When customers click on the pet care link at Kroger.com, they find a wealth of information about pet products and services. One standout section begins with the headline “Now Available at Kroger — Ultra-Premium Pet Foods & Treats.”
The copy then continues: “Now you’ll find specialty pet store quality, right where you already shop! With over 90 new items, you’ll have more options than ever before, including natural, organic and grain-free options. Plus discover super food, limited ingredient and specialty diet choices to cover all your furry friend’s needs.”
Beneath the verbiage, logos for Simply Natural, Iams, Purina Beyond, Newman’s Own Organic, Abound, I and Love and You, Rachael Ray Nutrish, Three Dog Bakery, and Nutrisca are prominently displayed.
Kroger’s push to promote premium pet products kicked off in June 2014, when the company began stocking SKUs from the ultra-premium brand I and Love and You in about 2,000 stores, according to “U.S. Pet Market Outlook, 2015–2016,” a report from Rockville, Md.-based Packaged Facts.
In doing so, the Cincinnati-based grocer tapped into a trend toward premiumization in the category.
“Much of the dollar growth in the U.S. pet market has come from higher-ticket sales of products and services, as opposed to volume gains,” the report notes. “Fueling this trend is a steady stream of superpremium products and services.”
By the Numbers
According to “The Humanization of Pet Food,” a March 2016 report from Schaumburg, Ill.-based Nielsen, pet food currently accounts for 76 percent of the pet care category. Healthy treats, specialty pet foods and other premium options are among the segments experiencing significant growth.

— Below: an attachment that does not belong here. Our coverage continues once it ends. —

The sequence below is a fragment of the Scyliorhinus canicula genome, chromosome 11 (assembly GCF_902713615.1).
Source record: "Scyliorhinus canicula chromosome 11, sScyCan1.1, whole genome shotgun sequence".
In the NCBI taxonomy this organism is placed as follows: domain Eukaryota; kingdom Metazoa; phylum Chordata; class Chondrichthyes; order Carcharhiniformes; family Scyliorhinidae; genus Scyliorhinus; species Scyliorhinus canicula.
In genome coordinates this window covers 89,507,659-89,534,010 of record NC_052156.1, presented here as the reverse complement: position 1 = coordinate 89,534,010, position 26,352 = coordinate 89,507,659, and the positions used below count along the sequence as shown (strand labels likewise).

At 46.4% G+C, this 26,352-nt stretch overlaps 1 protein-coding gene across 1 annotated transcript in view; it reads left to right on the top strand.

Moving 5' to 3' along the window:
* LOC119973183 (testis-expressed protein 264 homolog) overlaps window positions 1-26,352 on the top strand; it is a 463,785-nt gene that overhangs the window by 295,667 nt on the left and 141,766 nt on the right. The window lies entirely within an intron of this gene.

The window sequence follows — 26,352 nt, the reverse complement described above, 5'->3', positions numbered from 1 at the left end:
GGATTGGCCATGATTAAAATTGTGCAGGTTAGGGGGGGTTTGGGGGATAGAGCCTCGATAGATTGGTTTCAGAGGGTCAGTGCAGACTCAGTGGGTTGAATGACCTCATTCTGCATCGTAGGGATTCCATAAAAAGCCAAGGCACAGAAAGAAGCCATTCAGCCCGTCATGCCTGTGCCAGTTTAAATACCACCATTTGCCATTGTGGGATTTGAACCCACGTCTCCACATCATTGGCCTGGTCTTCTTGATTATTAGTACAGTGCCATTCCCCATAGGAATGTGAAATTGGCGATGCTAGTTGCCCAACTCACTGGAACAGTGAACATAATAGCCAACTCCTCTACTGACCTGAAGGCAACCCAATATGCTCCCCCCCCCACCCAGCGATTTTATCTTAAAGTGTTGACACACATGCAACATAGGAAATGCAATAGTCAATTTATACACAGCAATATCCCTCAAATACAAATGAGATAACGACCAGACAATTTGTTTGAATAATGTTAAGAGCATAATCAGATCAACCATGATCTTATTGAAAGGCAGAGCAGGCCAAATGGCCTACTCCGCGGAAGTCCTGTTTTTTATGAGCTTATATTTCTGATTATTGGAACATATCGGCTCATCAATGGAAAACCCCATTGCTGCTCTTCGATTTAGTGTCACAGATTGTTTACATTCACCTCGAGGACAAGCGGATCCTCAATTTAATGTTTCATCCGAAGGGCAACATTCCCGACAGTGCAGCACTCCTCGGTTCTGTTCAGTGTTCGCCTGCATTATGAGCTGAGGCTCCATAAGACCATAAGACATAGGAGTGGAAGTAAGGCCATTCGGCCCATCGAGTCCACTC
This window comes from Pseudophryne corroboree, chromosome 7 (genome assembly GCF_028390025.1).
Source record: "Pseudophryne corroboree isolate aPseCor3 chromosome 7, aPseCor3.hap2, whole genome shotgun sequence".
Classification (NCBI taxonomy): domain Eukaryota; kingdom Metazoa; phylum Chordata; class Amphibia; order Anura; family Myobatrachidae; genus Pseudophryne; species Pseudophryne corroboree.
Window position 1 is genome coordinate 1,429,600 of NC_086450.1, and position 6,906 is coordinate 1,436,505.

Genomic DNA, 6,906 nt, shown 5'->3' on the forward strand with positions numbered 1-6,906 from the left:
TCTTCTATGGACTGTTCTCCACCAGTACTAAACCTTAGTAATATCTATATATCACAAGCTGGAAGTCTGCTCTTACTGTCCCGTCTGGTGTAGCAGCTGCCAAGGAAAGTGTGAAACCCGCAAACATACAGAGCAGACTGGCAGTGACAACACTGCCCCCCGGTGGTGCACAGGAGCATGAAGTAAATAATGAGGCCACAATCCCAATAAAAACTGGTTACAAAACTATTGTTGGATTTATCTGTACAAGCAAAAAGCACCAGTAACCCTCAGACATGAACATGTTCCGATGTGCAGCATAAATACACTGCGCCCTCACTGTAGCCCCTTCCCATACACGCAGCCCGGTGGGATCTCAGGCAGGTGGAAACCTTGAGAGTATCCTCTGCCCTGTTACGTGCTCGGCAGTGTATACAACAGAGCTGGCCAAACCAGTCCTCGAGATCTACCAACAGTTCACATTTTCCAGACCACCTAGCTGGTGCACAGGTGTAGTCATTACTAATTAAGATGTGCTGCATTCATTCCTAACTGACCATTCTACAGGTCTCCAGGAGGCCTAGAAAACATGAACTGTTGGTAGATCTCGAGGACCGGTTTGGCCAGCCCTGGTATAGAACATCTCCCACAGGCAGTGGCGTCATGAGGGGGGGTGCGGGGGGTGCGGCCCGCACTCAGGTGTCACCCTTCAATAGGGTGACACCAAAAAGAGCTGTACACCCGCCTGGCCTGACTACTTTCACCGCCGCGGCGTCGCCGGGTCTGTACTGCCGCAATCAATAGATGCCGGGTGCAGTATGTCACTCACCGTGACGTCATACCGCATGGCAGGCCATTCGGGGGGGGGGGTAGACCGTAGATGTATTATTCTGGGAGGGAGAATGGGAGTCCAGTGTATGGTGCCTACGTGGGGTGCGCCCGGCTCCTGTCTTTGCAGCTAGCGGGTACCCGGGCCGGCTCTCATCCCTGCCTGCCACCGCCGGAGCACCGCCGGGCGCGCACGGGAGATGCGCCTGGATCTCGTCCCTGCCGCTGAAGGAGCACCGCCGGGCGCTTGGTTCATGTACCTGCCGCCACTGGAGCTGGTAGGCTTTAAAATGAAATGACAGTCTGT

“There isn’t much people won’t do for their pets, and this sentiment has only strengthened over the past few years,” Nielsen reports. “In the U.S., 95 percent of pet owners currently consider their pets to be part of the family — up seven points from 2007. Increasingly, pet owners are moving from expectations of ‘high quality (for pets)’ to ‘humanized’; that is, they desire pet food options that address the same health concerns currently influencing human food production, such as unnatural preservatives and genetically modified ingredients — and they’re serious about these preferences.”
Packaged Facts research confirms that premium products are the darlings of the pet aisle today.
According to “Pet Product Retailing in the U.S.: Channel Competition and Consumer Shopping Trends, 2nd Edition February 2015,” “Despite any money-saving tradeoffs pet owners may be making, premium products remain the market drivers in the U.S. pet market. Because there’s no set definition for premium, it’s difficult to say just how much of the market is premium, but Packaged Facts estimates that premium products account for approximately two-fifths of the market.”
Food isn’t the only premium segment experiencing a surge in the pet category. For example, Arm & Hammer, a brand of Trenton, N.J.-based Church & Dwight, introduced Clump & Seal cat litter at a premium price level in early 2014. The product earned more than $100 million in its first year on the market, Packaged Facts notes.
What’s fueling the favorable market for premium pet products? According to Packaged Facts data, pet owners’ belief that natural and organic products, which make up the majority of premium products, are safer than regular pet foods is a big part of the appeal.